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Plan B brings diversity to downtown

Two recent BGSU graduates have come up with a plan to give minorities and students another option.

Rather than go out to a club and have their styles and tastes judged, they can try Plan B, literally.

Plan B is a new club that opened in the downtown area across from Key Bank.

Isaiah Lawson and William Bibb, who were both members of Alpha Phi Alpha Fraternity Inc. before graduating last year, opened their club on Aug. 23.

“How I came up with the name is awhile back, I’ve been part of a Greek organization for the last four years and every time we had a plan A, such as planning icebreakers for students, the school wouldn’t follow up or there would be regulations,” Lawson said. “And I would wish we had a plan B to back up what we couldn’t do.”

Bibb agreed that the club was created for minorities to have a place to go to and not be judged.

“We wanted to have Plan B for minorities to have a first option to go out to a club and not have to conform into others standards in order to get in,” Bibb said.

Plan B is different from other clubs in on the Main Street strip because they only accept college ID’s and there is no dress code, which means students can come in with their baggy clothes and chains hanging from their necks.

“We aren’t into stereotyping what looks like a gangster because gangsters don’t go to college, they don’t take the ACT or SAT, and they don’t have an e-mail address,” he said. “We don’t prejudge because college kids look different and Plan B is here for students to come in and socialize.”

Lawson said a lot of his principle ideas come from his professor who inspired him to change things that he didn’t like.

“I remember my professor, Dr. Love, who is retired now, said “If you see anything unjust make it just,” he said.

And even though Lawson has a degree in political science, not business, it correlates with his master plan of making things just in the Bowling Green community.

“There isn’t a lot for minorities here, such as there is no reggae night but there is country night,” he said. “If I choose to wear jogging pants and a chain, I can’t get into a club because of how I look. That’s not right.”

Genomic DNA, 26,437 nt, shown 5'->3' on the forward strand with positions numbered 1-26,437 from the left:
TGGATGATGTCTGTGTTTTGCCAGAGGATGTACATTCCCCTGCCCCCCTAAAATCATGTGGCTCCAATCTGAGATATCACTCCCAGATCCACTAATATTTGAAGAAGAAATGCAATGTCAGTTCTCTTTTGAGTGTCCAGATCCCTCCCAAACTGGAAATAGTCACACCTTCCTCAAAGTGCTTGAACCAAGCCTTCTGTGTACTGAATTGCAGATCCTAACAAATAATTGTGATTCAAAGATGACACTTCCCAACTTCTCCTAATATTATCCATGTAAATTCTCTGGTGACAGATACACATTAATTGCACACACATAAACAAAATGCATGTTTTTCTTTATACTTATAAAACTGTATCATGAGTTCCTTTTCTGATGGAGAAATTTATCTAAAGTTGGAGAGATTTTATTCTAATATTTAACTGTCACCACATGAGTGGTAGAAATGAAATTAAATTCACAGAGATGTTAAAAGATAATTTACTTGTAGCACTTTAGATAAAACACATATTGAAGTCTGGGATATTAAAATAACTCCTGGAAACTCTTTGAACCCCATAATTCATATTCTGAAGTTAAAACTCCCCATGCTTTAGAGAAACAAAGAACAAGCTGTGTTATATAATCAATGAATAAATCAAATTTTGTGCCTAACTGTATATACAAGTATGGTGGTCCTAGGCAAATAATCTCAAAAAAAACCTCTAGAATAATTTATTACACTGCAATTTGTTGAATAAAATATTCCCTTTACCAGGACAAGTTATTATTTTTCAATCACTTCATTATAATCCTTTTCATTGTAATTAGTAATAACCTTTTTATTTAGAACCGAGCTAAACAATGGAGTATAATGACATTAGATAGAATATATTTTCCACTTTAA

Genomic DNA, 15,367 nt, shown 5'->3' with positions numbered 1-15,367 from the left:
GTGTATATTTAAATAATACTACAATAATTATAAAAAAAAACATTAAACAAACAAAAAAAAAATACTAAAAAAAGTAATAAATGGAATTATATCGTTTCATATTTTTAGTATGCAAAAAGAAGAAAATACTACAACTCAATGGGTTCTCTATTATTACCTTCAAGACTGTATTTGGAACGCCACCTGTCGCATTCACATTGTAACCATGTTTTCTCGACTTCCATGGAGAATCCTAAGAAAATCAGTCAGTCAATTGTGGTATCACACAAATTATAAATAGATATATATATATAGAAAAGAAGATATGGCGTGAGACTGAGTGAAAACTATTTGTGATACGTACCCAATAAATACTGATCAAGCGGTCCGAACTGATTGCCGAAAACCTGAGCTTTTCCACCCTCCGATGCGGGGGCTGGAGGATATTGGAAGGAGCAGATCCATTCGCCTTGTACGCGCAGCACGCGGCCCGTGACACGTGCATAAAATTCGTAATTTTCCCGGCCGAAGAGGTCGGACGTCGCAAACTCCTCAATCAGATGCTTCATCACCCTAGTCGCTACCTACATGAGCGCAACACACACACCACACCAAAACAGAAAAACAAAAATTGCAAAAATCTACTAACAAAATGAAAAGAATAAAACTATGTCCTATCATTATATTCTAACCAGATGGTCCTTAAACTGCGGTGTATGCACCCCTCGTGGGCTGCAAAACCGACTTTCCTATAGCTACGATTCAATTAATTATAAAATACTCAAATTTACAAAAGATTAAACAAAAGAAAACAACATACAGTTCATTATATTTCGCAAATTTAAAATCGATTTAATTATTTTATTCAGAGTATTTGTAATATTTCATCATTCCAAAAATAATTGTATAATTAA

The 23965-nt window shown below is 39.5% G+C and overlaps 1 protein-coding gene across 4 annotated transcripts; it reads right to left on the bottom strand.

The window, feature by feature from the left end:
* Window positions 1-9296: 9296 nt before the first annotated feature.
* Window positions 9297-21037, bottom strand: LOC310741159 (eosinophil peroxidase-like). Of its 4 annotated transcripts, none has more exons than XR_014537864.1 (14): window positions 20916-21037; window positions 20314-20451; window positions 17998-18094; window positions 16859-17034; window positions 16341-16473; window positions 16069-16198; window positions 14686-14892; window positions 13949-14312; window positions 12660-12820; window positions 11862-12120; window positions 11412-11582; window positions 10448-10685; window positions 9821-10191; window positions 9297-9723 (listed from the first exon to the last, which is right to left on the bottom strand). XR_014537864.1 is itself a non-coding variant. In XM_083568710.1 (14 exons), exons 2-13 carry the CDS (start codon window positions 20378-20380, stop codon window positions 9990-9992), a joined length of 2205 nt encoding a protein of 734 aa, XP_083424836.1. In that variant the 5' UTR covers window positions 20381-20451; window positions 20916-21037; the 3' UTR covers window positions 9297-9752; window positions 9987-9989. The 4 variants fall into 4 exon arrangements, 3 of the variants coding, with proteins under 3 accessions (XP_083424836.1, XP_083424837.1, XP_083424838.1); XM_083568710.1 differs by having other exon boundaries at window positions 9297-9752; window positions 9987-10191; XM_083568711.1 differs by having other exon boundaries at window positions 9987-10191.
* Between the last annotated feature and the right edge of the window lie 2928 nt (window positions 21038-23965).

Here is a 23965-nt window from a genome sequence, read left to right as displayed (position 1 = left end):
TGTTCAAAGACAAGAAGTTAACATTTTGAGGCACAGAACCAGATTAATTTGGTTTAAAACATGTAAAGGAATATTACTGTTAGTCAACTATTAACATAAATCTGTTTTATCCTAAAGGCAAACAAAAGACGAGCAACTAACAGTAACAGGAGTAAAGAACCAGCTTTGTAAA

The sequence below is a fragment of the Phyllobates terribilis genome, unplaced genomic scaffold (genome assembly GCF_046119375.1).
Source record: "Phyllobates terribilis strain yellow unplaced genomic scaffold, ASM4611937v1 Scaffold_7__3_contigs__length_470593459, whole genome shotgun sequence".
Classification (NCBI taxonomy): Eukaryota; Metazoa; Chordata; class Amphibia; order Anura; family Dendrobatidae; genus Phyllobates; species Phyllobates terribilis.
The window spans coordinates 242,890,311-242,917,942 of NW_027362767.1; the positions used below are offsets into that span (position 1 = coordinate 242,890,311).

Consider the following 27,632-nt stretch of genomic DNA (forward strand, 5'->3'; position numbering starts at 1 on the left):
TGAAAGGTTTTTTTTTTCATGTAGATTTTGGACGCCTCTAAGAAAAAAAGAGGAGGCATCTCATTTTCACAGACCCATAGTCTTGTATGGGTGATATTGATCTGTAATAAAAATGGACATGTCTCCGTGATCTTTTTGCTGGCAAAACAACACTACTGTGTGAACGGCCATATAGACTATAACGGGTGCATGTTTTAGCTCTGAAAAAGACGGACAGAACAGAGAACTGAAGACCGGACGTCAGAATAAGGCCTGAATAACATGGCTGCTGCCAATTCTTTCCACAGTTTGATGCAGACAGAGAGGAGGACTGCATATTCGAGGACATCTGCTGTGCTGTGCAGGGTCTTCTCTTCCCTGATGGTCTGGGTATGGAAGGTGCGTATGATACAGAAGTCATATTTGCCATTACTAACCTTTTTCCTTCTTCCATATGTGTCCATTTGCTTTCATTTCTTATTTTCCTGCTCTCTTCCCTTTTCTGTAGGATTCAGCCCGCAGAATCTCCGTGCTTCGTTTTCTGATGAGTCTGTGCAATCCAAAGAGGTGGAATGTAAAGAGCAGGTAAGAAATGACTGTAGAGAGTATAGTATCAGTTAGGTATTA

By August 2008, Lawson and Bibb hope Plan B will a cornerstone in the Bowling Green nightlife, a place where students can express themselves.

Lawson said he is working with the former owners of Ebony’s Ribs, Chicken and Seafood and hopes to turn the club into a restaurant during the day. Hopefully, that will happen sometime next January, he said.

“I enjoy the food and the space would be a wonderful avenue for them in the downtown area,” he said.

For now, Lawson hopes the club will become a place where people can gather, talk and enjoy performances.

But Lawson and Bibb said they have overcome some struggles with developing this new flavor in the downtown area.

“One big struggle was that I was nervous being the only African American owned business on Main Street,” he said. “And the fact that we are very young, I was only 22 at the time when we opened, and I’m black, that’s two scary things.”

Bibb said despite the challenges of being the only black-owned business on Main Street is that they will strive to be successful.

“We can’t let others dictate our future,” Bibb said. “I’m not about to lie down and quit just because others don’t want us to make it or of intimidation.”

But Elaine Skoog, executive director of the Bowling Green Chamber of Commerce, said this new business is adding a diverse background to Main Street and enhancing the city’s economic development.

“For me, diversity is pretty broad because there is diversity in age, background and culture and we have a lot of that already,” Skoog said. “And this new business is another positive addition.”

Lawson said his mother pushed him defeat any struggles he might have faced and helped drive the club’s success.

“When we had the idea to open a club this past July, I called my mother to ask her what she thought and she said go for it, so the next day I signed the lease,” he said. “But four days later she passed away, but that force pushed me even harder to get what I needed to get done.”

Even though the club opened a month after Lawson and his business partner, Bibb, purchased it, it took a lot of work to get it ready.

With the help of many people in Greek life, such as the men of Alpha Phi Alpha Fraternity, Inc. and Phi Beta Sigma Fraternity, Inc., Aliece Stewart of Alpha Kappa Alpha Sorority, Inc. and Nicholas Rainey, they painted, stripped the bar, set up carpet, hired bouncers and a DJ.

“One of the struggles we went through the first night we opened was we couldn’t find a DJ, so we had to hook my iPod up to the computer to play music, but then it was stolen,” Lawson said. “But despite that we had a huge crowd.”

Skoog said the city is flourishing with new businesses.

“It is becoming that businesses are rotating, when one leaves another comes in,” she said. “And the new businesses are filling up in good primary parts in the city.”

Some students are already enjoying Plan B and are glad to see more diversity being added downtown.

“I’m glad it is finally a club that accepts you how you dress and doesn’t turn you away just because you fit the profile of looking like somebody wanted on the news,” said senior Candace Daniels. “Bowling Green needs more urban clubs to support minorities and make us feel like we are part of the city, not just the campus.”

Plan B is open Thursday through Saturday from 11 p.m. until 4 a.m. The admission fee is $5 and special events can be scheduled after 1 a.m.

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